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JimmyVWine

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About JimmyVWine

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  1. M1 mini-suites participate in Club Class Dining and do have a different set of perks. All other mini-suites are the same, aside from location. On the Royal Class ships, because of the way the balconies are shaped, mini-suites with bigger balconies might be considered "Premium". That designation denotes a large balcony, but no greater perks/benefits.
  2. The words "Duty Free" put people in a hypnotic trance that causes them to lose all sense of reason.
  3. Folks...the posts you are replying to are from December, 2016 and pertain to a cruise that has already ended!!
  4. If four pieces are too many for you, ask them to cut it into two. We order two pizzas and share them among three people and find that this is a perfect amount when accompanied by a salad and later by chocolate mousse at the IC.
  5. Was there any reason to revive this zombie? I kind of doubt that the OP is still soliciting opinions.
  6. It never fails that after I spend several thousands of dollars on a cruise, airfare and excursions, I always spend way too much time comparing various ground transportation options, trying to figure out a way to save a couple of bucks. In the end, the cheapest option might save me $50 over the most expensive. So now I try my hardest to resist the temptation to overthink it and plan for a cab or an Uber. Won't much matter if my vacation costs me $5,500 instead of $5450.
  7. If Princess put a 7-11 on board its ships, can you imagine how many threads would be started here asking what the hours of the 7-11 are? ;p
  8. This simply isn't true. (I note that you used the term "cruise lines" plural, so perhaps you are addressing this generically. My comments apply to Princess specifically.) I have brought wine on board in St. Maarten, Mexico, St. Thomas, Montenegro, Rhodes, and other non-winery ports. And I have done so openly, never once hiding the fact that I had a bottle of wine in my possession. While the hard liquor bottles have been tagged and collected, the wine has always passed right through.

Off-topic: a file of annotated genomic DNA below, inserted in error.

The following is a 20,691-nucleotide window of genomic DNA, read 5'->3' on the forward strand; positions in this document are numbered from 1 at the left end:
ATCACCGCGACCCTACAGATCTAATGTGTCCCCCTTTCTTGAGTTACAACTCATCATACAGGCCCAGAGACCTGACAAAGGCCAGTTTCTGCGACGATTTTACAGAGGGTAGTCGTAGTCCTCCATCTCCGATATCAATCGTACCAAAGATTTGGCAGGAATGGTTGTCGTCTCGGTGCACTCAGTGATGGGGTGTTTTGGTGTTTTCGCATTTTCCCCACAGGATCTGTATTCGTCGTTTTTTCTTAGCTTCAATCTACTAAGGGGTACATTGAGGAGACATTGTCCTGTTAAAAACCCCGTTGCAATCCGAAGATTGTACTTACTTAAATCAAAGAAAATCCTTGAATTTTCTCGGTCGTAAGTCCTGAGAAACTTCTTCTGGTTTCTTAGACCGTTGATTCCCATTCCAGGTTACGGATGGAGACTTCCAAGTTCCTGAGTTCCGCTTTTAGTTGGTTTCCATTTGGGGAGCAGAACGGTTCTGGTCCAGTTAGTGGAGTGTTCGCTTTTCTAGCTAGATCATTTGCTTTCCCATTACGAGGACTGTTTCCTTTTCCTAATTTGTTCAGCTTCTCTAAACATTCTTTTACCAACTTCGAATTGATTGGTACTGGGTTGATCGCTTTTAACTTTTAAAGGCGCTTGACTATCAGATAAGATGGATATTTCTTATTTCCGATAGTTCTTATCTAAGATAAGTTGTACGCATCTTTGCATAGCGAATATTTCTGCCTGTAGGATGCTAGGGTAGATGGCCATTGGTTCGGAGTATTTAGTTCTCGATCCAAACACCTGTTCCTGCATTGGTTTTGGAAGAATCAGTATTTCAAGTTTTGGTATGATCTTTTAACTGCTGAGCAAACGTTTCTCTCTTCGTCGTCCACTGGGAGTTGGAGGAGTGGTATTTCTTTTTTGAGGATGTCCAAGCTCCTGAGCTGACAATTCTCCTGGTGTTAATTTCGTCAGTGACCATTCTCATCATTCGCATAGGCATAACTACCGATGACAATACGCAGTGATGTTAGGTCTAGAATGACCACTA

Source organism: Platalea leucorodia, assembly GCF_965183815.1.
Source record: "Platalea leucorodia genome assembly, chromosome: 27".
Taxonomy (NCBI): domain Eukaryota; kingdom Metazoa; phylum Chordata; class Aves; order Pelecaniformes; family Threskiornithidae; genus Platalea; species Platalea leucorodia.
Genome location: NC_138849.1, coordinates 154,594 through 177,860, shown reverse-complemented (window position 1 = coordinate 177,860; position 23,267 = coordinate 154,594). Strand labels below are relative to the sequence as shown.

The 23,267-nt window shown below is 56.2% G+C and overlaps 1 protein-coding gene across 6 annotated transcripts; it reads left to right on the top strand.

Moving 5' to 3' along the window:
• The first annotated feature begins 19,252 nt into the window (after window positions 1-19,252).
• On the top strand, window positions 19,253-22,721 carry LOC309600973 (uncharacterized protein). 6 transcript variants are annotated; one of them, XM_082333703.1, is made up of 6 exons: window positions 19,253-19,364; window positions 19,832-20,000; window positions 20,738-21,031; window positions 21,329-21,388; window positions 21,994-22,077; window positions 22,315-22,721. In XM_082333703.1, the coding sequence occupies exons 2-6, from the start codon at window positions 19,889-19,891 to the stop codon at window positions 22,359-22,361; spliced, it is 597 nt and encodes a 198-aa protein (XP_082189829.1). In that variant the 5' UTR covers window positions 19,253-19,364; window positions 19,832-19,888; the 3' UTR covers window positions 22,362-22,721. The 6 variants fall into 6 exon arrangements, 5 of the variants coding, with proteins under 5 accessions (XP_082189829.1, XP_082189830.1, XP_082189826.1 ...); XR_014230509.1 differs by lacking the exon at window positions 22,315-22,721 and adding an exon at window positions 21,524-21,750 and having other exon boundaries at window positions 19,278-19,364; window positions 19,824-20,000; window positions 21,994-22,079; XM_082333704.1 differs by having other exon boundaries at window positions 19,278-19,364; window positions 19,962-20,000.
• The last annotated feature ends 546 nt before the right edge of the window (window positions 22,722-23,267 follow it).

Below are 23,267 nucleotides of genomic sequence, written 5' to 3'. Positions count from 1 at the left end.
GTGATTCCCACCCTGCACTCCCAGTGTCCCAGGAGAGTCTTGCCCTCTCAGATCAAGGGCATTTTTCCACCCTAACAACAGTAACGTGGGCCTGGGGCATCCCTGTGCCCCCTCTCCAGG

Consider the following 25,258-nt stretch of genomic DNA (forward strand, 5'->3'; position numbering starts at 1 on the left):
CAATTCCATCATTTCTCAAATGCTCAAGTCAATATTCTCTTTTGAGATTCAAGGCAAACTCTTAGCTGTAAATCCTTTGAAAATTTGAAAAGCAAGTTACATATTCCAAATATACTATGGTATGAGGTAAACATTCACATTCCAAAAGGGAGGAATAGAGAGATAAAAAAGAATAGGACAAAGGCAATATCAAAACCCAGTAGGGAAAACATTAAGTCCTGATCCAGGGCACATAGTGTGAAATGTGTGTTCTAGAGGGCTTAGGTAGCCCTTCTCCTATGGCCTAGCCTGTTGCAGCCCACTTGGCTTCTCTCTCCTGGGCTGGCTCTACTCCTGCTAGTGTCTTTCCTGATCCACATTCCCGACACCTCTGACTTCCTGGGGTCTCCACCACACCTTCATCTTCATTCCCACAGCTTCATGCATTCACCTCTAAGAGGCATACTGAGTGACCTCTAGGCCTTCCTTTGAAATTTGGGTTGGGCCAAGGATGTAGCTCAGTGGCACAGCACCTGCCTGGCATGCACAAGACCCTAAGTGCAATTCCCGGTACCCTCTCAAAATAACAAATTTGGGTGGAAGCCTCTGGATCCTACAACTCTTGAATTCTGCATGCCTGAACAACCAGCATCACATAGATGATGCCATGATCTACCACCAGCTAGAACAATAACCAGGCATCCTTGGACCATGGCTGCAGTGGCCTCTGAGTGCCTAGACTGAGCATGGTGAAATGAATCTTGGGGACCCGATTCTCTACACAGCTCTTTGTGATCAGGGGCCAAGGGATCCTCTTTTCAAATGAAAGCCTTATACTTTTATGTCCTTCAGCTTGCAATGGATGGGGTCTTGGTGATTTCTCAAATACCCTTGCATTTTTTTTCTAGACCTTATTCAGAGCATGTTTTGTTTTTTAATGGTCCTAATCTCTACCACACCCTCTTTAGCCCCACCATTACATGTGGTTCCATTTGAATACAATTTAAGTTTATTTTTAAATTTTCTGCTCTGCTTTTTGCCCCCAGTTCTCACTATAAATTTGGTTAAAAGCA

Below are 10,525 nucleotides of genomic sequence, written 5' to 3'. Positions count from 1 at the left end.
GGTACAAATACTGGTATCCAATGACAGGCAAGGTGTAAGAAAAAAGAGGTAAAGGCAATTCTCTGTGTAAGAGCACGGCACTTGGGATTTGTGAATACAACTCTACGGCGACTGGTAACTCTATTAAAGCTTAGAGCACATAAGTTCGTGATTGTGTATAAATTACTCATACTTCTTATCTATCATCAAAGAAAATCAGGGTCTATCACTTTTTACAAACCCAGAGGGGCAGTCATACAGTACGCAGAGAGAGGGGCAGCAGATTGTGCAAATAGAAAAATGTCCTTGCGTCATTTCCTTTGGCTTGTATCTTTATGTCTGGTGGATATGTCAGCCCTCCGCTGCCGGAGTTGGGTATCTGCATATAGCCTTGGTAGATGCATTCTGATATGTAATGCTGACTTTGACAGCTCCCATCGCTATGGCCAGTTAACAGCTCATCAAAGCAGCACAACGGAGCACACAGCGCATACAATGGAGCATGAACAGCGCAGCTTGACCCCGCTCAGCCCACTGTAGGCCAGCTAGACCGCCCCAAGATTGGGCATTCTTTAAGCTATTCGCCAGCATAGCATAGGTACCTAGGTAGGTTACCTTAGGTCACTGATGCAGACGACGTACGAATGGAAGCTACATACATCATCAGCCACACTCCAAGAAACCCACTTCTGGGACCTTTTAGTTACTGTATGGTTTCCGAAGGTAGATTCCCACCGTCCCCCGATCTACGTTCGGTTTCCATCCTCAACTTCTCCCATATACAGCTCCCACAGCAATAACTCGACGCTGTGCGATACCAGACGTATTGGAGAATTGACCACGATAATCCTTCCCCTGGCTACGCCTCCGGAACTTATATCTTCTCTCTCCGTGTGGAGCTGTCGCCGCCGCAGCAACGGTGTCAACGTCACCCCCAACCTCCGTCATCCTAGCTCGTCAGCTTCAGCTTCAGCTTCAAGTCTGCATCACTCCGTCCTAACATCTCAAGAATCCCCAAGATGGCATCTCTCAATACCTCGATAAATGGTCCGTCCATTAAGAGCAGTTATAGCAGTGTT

9. Yes. Here is what you can bring: One bottle per adult at no cost which remains free of charge if consumed in the cabin. If the bottle is brought to a public venue, it is charged a $15 corkage fee. At the initial port of embarkation, you can bring on board as many additional bottles as you choose. Those bottles, (beyond the one per person described above) will be assessed the $15 fee right then and there at the time of boarding, and charged to your stateroom account. Those bottles can be consumed anywhere for no additional charge since you have already paid for them. At ports of call, if you bring on a bottle of wine, it will most likely be waved on through for no charge at that time. The ship has the right to charge you $15 when you bring it on, but I have never seen that happen. They seem too busy collecting and storing bottles of hard liquor that need to be stored by the ship until the end of the cruise. Since that wine bottle was not charged at the time you re-boarded the ship, you can, of course, drink it in your cabin without fee. No one is spying on you to see if you open the bottle. If you take it to a restaurant or bar, the server will check to see if this bottle has previously been assessed a fee, and seeing that it has not, you will be charged $15 at that time. Not sure what would happen if you try to bring a case of wine on at a port of call. I have only brought on one bottle per person per port, and never been charged. If you bring on a case, they might take notice and charge you the fee at the security station or perhaps require that you store it until the end of the cruise. Never seen anyone bring on that much at a port of call, so I just don't know. Perhaps people who have cruised up the coast of CA, France, Spain or Italy might have some experience with large volumes purchases at ports.